An Historical View of the English Government consists of three parts, concerned with the most substantive revolutions in English government and manners: from the Saxon settlement to the Norman Conquest, from the Norman Conquest to the accession of James I, and from James I to the Glorious Revolution. Millar maintains that the manners of a commercial nation, while particularly suited to personal and political liberty, are not such as to secure liberty forever.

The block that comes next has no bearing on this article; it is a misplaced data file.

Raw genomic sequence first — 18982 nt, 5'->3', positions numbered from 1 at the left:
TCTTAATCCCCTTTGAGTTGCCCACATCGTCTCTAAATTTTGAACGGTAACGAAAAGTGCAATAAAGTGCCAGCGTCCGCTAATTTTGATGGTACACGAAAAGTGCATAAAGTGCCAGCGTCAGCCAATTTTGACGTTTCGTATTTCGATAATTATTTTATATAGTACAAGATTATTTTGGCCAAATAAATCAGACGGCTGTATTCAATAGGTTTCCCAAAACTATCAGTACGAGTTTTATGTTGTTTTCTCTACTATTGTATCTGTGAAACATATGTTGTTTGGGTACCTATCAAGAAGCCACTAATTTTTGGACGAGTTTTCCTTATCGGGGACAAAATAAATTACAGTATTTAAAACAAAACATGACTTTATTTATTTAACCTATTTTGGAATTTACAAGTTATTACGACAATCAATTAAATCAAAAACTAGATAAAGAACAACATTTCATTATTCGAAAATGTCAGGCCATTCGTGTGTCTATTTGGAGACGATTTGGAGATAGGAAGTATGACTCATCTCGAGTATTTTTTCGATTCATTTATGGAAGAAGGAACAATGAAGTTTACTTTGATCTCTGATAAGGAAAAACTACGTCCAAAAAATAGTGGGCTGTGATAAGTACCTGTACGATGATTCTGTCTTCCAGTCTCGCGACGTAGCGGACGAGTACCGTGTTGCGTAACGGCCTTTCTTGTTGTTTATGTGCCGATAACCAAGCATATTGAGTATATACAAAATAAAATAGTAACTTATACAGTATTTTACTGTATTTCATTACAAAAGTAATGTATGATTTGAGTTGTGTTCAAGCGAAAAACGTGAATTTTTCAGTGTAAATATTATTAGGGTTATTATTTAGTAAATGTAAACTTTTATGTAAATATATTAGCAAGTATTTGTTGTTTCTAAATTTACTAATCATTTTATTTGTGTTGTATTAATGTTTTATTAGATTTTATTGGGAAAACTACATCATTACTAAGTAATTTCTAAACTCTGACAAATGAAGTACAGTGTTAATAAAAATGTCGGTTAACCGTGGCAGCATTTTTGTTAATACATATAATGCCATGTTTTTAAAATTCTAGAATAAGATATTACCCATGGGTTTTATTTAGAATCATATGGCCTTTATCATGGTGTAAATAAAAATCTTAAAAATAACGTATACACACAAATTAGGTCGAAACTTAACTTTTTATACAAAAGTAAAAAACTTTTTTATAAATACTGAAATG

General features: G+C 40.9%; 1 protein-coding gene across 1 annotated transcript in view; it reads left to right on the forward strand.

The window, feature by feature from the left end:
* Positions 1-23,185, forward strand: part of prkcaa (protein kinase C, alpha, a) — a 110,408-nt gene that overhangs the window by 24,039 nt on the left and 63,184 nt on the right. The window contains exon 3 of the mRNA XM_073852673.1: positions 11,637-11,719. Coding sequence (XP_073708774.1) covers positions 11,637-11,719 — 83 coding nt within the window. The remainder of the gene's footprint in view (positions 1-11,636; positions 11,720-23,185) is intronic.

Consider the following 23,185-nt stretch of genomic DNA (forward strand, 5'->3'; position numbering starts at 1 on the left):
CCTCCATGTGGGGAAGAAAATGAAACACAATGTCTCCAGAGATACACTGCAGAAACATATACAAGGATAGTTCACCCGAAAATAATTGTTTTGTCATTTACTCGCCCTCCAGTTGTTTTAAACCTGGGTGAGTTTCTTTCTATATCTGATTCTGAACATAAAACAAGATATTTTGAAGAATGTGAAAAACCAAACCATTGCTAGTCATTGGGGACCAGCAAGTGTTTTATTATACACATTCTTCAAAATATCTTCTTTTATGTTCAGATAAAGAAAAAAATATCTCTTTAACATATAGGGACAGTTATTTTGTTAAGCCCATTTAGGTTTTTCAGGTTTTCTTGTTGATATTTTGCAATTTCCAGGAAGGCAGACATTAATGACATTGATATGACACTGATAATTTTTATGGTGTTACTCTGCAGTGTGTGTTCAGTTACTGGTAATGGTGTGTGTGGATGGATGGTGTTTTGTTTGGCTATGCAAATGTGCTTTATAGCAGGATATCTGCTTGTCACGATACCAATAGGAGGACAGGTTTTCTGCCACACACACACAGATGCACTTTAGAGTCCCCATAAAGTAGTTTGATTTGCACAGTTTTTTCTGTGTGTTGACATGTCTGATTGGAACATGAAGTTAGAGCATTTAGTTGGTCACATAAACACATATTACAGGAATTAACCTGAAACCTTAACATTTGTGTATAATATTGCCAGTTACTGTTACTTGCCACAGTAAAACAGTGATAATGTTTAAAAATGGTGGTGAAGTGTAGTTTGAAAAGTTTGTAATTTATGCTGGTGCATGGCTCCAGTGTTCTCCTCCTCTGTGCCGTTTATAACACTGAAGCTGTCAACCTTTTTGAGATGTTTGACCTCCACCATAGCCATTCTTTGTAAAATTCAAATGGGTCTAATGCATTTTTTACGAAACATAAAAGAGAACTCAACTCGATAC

Jeremy Paxman's magnificent history of the First World War tells the entire story of the war in one gripping narrative from the point of view of the British people. NOW A MAJOR BBC TELEVISION SERIES "He writes so well and sympathetically, and chooses his detail so deftly, that if there is one new history of the war that you might actually enjoy from the very large centennial selection this is very likely it" The Times We may think we know about it, but what was life really like for the British people during the First World War? The well-known images - the pointing finger of Lord Kitchener; a Tommy buried in the mud of the Western Front; the memorial poppies of remembrance day - all reinforce the idea that it was a pointless waste of life. So why did the British fight it so willingly and how did the country endure it for so long? Using a wealth of first-hand source material, Jeremy Paxman brings vividly to life the day-to-day experience of the British over the entire course of the war, from politicians, newspapermen, campaigners and Generals, to Tommies, factory workers, nurses, wives and children, capturing the whole mood and morale of the nation. It reveals that life and identity in Britain were often dramatically different from our own, and show how both were utterly transformed - not always for the worst - by the enormous upheaval of the war. Rich with personalities, surprises and ironies, this lively narrative history paints a picture of courage and confusion, doubts and dilemmas, and is written with Jeremy Paxman's characteristic flair for storytelling, wry humour and pithy observation. "A fine introduction to the part Britain played in the first of the worst two wars in history. The writing is lively and the detail often surprising and memorable" Guardian Jeremy Paxman is a renowned broadcaster, award-winning journalist and the bestselling author of seven works of non-fiction, including The English, The Political Animal and Empire.